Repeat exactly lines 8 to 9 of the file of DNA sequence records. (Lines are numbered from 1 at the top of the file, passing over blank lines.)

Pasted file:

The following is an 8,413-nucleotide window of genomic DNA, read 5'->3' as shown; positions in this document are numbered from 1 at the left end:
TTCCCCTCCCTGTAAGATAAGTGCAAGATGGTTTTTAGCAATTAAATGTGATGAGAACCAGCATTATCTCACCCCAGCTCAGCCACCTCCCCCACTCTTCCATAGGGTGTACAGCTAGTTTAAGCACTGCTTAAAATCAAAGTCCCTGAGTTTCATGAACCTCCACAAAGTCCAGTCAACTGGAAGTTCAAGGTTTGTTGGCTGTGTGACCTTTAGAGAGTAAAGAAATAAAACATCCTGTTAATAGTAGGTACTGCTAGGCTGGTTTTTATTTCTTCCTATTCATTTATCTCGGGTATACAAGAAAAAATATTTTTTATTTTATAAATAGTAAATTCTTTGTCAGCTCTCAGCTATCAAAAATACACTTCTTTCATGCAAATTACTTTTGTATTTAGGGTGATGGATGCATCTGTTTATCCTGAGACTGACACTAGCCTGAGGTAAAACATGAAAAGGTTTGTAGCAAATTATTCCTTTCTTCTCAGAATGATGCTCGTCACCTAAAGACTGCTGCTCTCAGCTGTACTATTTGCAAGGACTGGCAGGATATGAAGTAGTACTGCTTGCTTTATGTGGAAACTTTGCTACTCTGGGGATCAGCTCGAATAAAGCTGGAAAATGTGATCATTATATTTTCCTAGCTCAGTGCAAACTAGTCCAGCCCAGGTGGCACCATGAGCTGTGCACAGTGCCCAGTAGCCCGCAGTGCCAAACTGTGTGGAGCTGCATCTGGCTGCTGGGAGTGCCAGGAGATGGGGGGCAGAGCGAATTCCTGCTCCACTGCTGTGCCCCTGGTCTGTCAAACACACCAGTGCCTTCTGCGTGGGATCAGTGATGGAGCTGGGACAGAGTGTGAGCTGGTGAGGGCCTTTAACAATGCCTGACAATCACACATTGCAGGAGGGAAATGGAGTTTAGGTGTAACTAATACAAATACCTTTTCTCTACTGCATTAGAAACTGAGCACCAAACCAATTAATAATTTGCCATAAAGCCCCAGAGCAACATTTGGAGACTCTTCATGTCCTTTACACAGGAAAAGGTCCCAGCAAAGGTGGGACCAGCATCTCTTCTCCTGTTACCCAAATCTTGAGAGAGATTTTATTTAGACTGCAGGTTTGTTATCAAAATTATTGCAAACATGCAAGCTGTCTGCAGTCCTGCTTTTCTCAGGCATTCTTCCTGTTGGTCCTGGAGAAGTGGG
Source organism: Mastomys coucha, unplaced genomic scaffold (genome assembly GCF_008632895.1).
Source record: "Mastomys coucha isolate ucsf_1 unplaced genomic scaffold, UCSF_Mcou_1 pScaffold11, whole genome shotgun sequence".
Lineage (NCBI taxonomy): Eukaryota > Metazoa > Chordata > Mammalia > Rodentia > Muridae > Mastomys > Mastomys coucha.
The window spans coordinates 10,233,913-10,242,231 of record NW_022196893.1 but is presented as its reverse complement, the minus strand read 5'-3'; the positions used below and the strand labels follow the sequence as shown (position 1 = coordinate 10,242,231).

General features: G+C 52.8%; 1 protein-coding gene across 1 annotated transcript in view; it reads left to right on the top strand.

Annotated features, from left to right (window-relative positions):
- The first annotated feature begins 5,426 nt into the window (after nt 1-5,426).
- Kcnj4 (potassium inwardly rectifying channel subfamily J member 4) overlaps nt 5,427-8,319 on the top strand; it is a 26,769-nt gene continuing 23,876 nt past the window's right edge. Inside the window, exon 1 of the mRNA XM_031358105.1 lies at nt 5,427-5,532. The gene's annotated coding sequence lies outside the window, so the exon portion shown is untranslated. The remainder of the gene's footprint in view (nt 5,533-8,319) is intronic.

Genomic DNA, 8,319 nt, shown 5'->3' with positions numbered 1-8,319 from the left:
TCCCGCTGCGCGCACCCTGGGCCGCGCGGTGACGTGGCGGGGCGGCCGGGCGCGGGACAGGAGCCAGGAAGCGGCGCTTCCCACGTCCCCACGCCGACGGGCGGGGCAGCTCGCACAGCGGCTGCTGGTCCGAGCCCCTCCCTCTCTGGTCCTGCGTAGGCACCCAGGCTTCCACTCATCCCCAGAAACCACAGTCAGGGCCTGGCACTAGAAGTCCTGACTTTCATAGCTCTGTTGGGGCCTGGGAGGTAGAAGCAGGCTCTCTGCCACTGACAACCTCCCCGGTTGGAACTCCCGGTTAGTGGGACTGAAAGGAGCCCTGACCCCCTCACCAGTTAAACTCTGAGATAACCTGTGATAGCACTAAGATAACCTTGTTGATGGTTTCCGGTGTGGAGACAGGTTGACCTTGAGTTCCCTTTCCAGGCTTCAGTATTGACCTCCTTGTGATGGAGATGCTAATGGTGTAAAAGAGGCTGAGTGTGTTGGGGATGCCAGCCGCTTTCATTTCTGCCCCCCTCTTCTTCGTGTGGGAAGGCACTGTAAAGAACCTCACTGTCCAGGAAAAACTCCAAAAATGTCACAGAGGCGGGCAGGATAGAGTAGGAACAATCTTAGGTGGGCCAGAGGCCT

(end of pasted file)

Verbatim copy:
Annotated features, from left to right (window-relative positions):
- The first annotated feature begins 5,426 nt into the window (after nt 1-5,426).